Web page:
Till date, there has been no lasting solution to the virus said to have been first recorded in 1969 in a Borno community.

It has remained a yearly daunting health issue in Nigeria in which thousands of our people are being dispatched to the early grave.

All pronouncements by relevant authorities on how the virus has been defeated were all short lived. Little wonder we were ushered into the New Year with yet a fresh case of Lassa fever outbreak.


At the last count, no fewer than 10 states which include Ondo, Edo, Delta, Taraba, Plateau, Bauchi, Ebonyi, Kaduna, Imo and others have been affected with over 80 deaths recorded.

Interestingly, one would assume that proactive measures would be taken to minimize casualty from the virus especially with the full knowledge that Lassa Fever records a sporadic upsurge annually during dry season.

Like the typical Nigerian culture, we allow ourselves boxed into a corner where we only adopt a fire brigade approach after colossal losses must have been recorded.

Expectedly, the National Centre For Disease Control (NCDC) has said it has deployed Rapid Response Teams to support the affected states, a step not different from what was done last year and the year before.

A more potent measure would have been to develop epidemiological studies that will provide data to aid research and response operations especially for virus that has been discovered for several decades. This again speaks to our obsession for easy way out while our problems keep getting protracted and more complex. As a nation, we are deeply engrossed with the movement in a vicious cycle all year round without making progress. This is not only limited to our laxity and lackluster attitude to serious emergency health issues like Lassa Fever. It cuts across other areas of our national life including security, infrastructure, human right, education et al.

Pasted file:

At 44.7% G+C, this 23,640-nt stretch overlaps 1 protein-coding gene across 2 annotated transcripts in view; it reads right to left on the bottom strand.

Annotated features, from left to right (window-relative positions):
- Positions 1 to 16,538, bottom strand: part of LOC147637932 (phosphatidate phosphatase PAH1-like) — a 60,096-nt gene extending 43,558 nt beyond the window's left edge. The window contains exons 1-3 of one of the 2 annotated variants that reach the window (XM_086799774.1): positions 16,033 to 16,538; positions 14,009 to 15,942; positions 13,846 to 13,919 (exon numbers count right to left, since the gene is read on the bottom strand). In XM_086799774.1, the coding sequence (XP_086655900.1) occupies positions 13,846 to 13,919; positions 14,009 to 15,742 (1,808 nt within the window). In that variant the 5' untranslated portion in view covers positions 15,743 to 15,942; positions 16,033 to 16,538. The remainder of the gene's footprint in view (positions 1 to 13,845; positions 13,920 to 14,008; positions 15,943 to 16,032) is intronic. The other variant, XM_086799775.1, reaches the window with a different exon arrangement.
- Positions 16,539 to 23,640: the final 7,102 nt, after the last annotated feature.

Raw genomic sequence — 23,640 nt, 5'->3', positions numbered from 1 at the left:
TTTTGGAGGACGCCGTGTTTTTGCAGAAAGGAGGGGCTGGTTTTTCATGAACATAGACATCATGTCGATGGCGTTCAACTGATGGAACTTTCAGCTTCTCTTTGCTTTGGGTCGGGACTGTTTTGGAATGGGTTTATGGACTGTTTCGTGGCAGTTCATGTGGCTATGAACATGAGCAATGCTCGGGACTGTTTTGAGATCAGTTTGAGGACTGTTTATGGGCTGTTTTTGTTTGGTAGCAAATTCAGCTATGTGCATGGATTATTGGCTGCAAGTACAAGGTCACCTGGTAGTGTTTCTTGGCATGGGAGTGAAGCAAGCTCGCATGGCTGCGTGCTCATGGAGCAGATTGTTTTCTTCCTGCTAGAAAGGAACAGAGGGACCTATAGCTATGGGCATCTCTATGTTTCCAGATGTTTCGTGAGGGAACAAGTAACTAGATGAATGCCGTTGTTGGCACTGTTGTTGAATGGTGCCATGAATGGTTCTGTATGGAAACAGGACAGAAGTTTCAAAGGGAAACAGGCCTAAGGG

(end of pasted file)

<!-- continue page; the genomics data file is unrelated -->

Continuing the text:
In China where a relatively new disease outbreak, Coronavirus has been recorded in Wuhan from a suspected wildlife, the authorities have shown how important and sacrosanct human life is by swinging into action to ensure that the virus is frontally sent into permanent extinction. With about 3 per cent death rate, this virus is said not to be as deadly as our local Lassa Fever. Out of about 1,300 people infected so far in this respiration-related disease, about 41 deaths have been recorded. This implies that in every 100 people infected, 97 people will likely survive. This is relatively lower than the Lassa Fever that has killed 80 people this year alone out of about 800 people infected.